To rest or wait out weather, heaving to remains a tried and true tactic at sea.

Some seafaring traditions are worth carrying on, especially those based on knowledge and techniques derived from thousands of years of misfortunes and triumphs. The art of heaving to is such a tradition.

No matter what body of water we sail on, heaving to helps us tame a sailboat in a ruthless environment. It provides calm when we need it and can let us focus on other tasks. It is the closest we can get to parking a sailboat in the middle of a squall on a lake or a tempest on the ocean. If we have the sea room to do it, that slow, predictable drift can let us pass a few minutes or hours to wait for better conditions, to tuck into a reef, or to simply make a cup of coffee. No technology has yet to match the power of wind and waves, but this proven technique can help keep us safer and make our time on the water more enjoyable.

On our 1969 Luders 33, Ben-Varrey, our typical hove to configuration is a back-winded jib or staysail, with the main traveler slightly above center and the tiller lashed to leeward. In this setup, the main- sail and tiller are trying to steer the boat up into the wind, but the jib is driving the bow back down. With these opposing efforts balanced, Ben-Varrey ceases to make any noticeable forward progress as she sits about 55 degrees to the wind. The boat slides downwind, typically between a half-knot to 2 knots, creating a slick to weather that protects the vessel from breaking waves.

Older boats, especially those with full keels, easily lend themselves to heaving to. The underwater hull form is more forgiving with low aspect ratio foils that are difficult to stall. They provide consistent influence, or grip, on the water around them, enabling a position to be more easily held to the sea. A traditional hull shape also provides more drag when moving sideways through the water, controlling the rate of drift and developing a more influential slick to weather. Furthermore, older hulls feature more wetted surface area. This creates added resistance to moving forward, keeping the vessel hove to instead of forereaching.

These traditional design aspects are the same reason older designs track better but struggle to hit the same top speeds as modern designs. It is a design trade-off, but one that carries a considerable advantage in rough conditions.

Ben‐Varrey’s hull shape is a traditional full keel with an attached rudder, easily lending itself to heaving to.The hull shape is only half of the equation, though. A properly hove to boat also requires equilibrium above deck. The sail plan must be appropriately sized and balanced. Too much canvas will result in excessive heel and undue load on the vessel. As sails are shortened to match the conditions, that process must happen equitably behind and in front of the mast. In a more technical sense, it is maintaining an appropriate longitudinal center of effort. This is affected by every sail flown. When a main is reefed, not only does its center of effort drop to a lower height, but it also moves forward (because sail area is subtracted aft and above). With high roach mainsails, this change becomes more pronounced as the reefs get deeper.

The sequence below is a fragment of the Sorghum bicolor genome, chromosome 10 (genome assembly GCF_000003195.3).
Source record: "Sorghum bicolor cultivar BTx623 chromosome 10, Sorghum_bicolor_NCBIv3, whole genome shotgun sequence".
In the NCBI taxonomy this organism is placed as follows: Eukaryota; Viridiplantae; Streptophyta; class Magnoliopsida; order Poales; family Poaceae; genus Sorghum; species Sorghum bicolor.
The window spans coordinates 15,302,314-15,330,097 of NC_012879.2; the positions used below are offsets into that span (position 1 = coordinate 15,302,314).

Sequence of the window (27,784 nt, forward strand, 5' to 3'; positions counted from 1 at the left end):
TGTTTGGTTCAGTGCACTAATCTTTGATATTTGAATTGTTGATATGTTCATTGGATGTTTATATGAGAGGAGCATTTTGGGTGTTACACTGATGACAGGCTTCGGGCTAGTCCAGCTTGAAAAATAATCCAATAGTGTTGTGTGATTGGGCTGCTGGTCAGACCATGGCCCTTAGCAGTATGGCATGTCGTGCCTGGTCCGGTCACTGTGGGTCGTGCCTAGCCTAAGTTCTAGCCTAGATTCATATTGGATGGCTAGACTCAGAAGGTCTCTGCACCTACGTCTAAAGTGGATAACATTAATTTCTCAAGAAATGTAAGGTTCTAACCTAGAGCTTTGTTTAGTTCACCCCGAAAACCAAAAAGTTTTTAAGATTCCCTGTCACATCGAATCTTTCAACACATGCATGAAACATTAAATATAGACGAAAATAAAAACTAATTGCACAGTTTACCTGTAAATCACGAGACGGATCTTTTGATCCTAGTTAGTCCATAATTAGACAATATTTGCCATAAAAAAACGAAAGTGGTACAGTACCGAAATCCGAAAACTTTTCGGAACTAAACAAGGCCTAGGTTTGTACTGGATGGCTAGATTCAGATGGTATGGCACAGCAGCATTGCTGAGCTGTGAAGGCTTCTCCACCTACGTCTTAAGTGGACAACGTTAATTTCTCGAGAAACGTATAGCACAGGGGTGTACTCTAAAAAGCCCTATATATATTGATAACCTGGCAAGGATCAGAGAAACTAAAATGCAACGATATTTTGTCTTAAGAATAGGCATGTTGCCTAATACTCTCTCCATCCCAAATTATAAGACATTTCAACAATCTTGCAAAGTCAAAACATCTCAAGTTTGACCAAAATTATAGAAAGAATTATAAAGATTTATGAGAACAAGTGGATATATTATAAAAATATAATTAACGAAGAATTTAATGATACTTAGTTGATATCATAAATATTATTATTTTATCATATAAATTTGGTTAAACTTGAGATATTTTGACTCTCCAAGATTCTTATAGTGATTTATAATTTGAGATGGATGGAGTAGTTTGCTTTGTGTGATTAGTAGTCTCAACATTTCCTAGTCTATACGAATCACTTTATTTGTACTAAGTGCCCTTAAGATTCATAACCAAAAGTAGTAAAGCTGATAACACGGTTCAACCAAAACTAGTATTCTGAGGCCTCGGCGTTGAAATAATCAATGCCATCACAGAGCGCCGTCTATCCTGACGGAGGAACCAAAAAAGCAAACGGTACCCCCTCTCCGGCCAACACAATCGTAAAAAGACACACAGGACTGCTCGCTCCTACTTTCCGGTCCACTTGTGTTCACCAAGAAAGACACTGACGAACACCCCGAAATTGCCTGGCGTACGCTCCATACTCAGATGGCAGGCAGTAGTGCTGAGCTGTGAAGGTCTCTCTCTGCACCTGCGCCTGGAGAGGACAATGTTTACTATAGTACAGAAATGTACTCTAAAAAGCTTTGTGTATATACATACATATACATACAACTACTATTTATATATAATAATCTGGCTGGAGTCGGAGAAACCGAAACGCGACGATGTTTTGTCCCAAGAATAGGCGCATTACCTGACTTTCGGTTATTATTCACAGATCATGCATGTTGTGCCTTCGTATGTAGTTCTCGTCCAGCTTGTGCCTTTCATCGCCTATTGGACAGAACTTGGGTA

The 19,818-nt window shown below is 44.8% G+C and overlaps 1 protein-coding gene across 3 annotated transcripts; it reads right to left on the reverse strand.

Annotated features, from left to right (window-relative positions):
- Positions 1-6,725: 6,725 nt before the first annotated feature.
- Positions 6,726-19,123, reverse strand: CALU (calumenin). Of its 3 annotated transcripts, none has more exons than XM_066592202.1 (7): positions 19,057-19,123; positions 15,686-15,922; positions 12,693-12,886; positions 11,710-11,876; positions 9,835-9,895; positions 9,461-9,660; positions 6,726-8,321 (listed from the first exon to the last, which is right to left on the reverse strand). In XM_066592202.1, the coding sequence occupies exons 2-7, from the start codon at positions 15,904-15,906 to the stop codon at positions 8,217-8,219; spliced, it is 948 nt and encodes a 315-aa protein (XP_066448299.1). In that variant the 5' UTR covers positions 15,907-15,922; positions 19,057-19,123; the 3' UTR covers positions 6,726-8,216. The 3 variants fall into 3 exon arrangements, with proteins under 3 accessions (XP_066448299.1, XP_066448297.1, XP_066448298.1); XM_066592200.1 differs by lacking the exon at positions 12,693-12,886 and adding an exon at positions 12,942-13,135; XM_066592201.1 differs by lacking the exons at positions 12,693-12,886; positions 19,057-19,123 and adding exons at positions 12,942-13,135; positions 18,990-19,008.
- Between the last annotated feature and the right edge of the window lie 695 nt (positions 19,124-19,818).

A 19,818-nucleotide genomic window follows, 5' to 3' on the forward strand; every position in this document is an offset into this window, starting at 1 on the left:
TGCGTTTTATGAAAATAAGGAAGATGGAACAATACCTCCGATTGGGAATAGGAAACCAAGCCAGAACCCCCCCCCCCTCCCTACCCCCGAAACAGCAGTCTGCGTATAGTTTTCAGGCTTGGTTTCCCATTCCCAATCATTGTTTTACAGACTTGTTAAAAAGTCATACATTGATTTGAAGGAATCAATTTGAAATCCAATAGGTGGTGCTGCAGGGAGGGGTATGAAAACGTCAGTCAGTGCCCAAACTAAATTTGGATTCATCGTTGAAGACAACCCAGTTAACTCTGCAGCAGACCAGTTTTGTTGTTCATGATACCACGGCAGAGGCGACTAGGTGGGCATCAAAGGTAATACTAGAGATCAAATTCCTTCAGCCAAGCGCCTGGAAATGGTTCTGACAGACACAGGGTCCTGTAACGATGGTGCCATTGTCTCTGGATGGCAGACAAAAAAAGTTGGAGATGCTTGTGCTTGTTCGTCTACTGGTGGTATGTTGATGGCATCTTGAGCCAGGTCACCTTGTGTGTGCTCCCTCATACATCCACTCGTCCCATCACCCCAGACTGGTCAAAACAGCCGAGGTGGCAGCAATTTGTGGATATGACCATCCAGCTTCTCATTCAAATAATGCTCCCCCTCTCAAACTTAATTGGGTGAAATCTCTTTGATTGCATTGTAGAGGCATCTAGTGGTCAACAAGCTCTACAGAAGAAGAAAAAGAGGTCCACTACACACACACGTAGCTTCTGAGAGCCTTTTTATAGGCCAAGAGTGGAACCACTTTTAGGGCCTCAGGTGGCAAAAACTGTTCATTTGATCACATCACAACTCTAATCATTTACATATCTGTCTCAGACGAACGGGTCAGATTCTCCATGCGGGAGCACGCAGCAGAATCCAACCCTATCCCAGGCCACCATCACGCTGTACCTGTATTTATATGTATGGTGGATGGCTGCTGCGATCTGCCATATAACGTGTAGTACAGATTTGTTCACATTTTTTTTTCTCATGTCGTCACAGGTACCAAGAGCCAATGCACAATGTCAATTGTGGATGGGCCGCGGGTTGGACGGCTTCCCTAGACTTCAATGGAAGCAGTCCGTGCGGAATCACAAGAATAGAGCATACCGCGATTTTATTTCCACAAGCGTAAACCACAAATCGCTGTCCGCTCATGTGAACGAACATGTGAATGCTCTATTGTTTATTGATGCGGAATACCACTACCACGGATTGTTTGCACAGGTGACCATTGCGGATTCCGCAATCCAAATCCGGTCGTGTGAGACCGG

Hove to configuration for Ben‐Varrey. A slightly modified arrangement may be required for other sailboats as a result of alternate sail plans and underwater hull shapes.

To balance out this shift, the center of effort of the headsail must move aft. That is why a staysail on an inner forestay is helpful as weather becomes heavier. That same sail, farther forward on the headstay, would drive the bow of the boat down to leeward. Yawls and ketches have other options, but still need to solve the same problem — maintaining sail plan balance. This is where time should be spent experimenting. Try heaving to on your own boat in a variety of wind strengths and sea states to see how it handles. Learn how to balance the center of effort of the hull shape with that of the sails. Remember, fine-tuning is managed with the rudder position as well as the main sheet and traveler.

Aboard Ben-Varrey, we’ve successfully used this technique to manage heavy weather, delay a landfall, and to calm the boat for rest or cooking. It is a practical skill in any sailor’s seamanship tool kit, and can be especially helpful for those who sail shorthanded. Here are a couple stories to bring you on board our boat when we have opted to heave to.

Galesville, Maryland, to St. John, U.S. Virgin Islands — Singlehanded

While watching weather windows to sail southeast from the East Coast of the U.S., we noted that the first front to roll through carried a steady 60 knots out of the north. Place that against a possible 3-knot current in the Gulf Stream and I was likely to encounter conditions that resembled magnified Class V whitewater rapids because the period of waves is shortened by adverse current. With this much current, the faces of the waves were bound to become so steep that they would break regularly. Rolling the boat in those conditions was not only a possibility, but a strong likelihood. The forecast had only been for 45 knots, and I didn’t trust the northerly direction, so I was glad to have waited in Galesville to avoid a disastrous departure from the Chesapeake Bay, although the tail end of the system did provide a nice push to start down the Chesapeake.

Adam Cove with a reef in early on Ben‐Varrey as incoming weather approaches.

There didn’t appear to be a decent weather window — it was one front after another, followed by a large high pressure system moving in that would suck all the air out of the area for well over 100 miles. So when the next front was accompanied by a southerly wind, it was time to head to sea. I could make enough progress on the next system that would follow, and those would be westerly winds anyway.